Muscular dystrophy is the name given to a group of conditions characterized by the progressive weakening and wasting of muscles. The symptoms of muscular dystrophy often start appearing in early childhood, so there is a need for schools and educators to be aware of the special needs of children with muscular dystrophy.
Caring for students with muscular dystrophy
Parents and educators should work together to craft an educational plan for children with muscular dystrophy. It is important to take into consideration the tasks generally performed at school, including studying, attending classes, and playing.
A record of the activities that the child takes part in can be maintained in a log that allows for periodic review of activities the child is able to perform with ease and the ones the child finds challenging. Over time, any progress can be a good morale booster for both the child and the parents.
Students with muscular dystrophy are eligible for individualized education programs (IEPs) and 504 plans. While IEPs customize the learning programs according to disability, a 504 plan enables modification of learning in a regular classroom setting to suit the needs of the child and legally ensures that children with disability are treated fairly at school. Both programs involve evaluations and referrals by experts to ensure the educational needs of the child are met.
Accommodation recommendations for schools
Schools need to provide special arrangements to ensure that students with muscular dystrophy are not at a disadvantage. These include offering physical therapy and occupational therapy consultations as needed, reducing the need to carry heavy textbooks, and providing elevator access in multi-story buildings. The classroom should offer priority seating for the student that allows for easy navigation without any obstacles in the student’s path.
It is also important that the school’s emergency evacuation plan considers the physical needs of students with muscular dystrophy and that they are assigned dedicated personnel to help in times of emergency.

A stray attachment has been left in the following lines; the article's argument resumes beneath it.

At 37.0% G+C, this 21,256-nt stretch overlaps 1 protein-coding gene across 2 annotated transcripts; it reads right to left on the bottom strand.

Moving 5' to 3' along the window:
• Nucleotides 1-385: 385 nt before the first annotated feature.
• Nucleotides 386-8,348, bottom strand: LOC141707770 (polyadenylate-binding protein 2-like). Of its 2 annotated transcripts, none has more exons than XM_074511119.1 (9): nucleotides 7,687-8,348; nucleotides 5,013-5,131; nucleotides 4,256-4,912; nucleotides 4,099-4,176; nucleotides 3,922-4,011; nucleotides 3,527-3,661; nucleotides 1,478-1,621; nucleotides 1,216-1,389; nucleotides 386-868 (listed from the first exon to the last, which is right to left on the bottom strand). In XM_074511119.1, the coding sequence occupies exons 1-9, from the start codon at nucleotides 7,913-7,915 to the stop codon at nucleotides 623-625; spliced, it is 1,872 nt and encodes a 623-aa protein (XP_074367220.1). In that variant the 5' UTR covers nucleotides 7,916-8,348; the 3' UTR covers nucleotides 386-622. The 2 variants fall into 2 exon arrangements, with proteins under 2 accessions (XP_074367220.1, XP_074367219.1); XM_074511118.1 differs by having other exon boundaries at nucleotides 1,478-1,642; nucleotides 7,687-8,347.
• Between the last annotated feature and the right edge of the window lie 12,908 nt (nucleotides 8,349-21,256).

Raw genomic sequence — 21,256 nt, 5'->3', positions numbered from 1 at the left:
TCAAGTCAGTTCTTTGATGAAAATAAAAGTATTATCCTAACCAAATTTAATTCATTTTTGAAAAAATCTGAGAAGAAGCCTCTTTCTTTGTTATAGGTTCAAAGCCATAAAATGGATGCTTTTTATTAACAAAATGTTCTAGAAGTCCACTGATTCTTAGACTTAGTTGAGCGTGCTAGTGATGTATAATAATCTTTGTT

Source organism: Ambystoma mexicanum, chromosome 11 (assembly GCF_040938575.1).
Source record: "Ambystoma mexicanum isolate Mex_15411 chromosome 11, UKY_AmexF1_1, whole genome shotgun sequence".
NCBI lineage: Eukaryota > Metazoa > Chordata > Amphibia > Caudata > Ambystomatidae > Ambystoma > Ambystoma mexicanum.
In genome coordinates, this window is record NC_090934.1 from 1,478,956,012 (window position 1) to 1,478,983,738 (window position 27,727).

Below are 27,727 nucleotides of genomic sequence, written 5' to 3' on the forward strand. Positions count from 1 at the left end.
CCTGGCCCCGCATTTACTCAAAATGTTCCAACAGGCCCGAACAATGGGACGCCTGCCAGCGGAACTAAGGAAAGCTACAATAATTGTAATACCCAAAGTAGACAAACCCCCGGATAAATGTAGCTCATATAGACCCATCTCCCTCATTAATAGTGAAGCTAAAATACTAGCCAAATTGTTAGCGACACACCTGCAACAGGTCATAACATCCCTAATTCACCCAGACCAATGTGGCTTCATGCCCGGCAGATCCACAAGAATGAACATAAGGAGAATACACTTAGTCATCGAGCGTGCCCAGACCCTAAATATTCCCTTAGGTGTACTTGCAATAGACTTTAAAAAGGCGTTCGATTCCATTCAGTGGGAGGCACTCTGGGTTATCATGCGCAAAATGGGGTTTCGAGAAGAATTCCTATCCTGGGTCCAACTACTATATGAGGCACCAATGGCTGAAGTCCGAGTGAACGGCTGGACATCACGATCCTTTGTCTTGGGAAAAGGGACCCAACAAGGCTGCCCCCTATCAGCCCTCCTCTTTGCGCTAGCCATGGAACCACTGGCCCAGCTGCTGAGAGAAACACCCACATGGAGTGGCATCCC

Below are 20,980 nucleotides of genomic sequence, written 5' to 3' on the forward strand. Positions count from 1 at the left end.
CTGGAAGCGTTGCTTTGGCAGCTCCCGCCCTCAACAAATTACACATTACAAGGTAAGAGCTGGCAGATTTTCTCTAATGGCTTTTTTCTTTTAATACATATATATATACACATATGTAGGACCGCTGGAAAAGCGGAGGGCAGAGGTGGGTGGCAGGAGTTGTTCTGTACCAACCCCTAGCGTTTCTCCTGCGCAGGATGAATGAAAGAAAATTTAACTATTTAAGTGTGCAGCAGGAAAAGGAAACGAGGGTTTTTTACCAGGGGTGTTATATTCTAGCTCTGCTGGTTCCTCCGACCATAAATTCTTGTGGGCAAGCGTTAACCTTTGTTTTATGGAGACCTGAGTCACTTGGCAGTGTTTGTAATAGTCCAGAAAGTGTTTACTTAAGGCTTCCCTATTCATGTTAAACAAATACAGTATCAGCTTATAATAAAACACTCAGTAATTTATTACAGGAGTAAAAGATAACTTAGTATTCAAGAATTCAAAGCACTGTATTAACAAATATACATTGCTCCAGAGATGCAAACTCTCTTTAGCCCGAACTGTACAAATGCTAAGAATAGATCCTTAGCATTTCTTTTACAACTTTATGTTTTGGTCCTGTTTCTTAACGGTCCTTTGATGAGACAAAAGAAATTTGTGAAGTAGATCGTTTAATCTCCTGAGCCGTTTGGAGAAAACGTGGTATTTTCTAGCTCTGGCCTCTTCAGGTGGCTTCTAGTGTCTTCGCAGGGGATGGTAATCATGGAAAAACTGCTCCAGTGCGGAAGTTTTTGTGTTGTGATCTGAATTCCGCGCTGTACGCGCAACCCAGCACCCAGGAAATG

School events and field trips should be carefully planned and the scope for using wheelchairs at the destination and on the bus should be considered.
Considerations for teachers
It is important that teachers understand that muscular dystrophy is not a contagious disease and that the child does not pose any health risks to others. Some students might require additional medical equipment such as ventilators, mobility aids, or IV stands to administer fluids and nutrition. Teachers need not be alarmed by this.
Teachers should keep in mind that muscular dystrophy can result in development delays and thus may affect the child’s overall academic performance.
Teachers should encourage active participation in regular class activities while keeping an eye on the child’s comfort. A dedicated student aid from the district could be immensely helpful with writing notes or carrying books.
Support teachers go a long way in ensuring that children with muscular dystrophy are able to perform well academically, much like other students.
A basic understanding of the type of muscular dystrophy the child has and its symptoms will enable teachers to notice whether there are any abnormalities and take immediate action.
Depending on the severity of symptoms, students with muscular dystrophy might have shorter attendance than other students and might not be able to participate in many class tests. It is important that teachers have empathy toward children with muscular dystrophy so that performance expectations in class are realistic and not strenuous for the student.
Additional resources for parents and educators
The Muscular Dystrophy Association (MDA) offers several resources to help parents, schools, and children with muscular dystrophy perform well at school, including continuing liaisons with parents and schools to understand the child’s condition and the required modifications to ensure fair performance in studies.
The MDA also organizes activities such as Hop-A-Thons for elementary school children and a young adult program for educating students about disabilities and what they can do to get the most out of their academic life.
Muscular Dystrophy News is strictly a news and information website about the disease. It does not provide medical advice, diagnosis, or treatment. This content is not intended to be a substitute for professional medical advice, diagnosis, or treatment. Always seek the advice of your physician or other qualified health provider with any questions you may have regarding a medical condition. Never disregard professional medical advice or delay in seeking it because of something you have read on this website.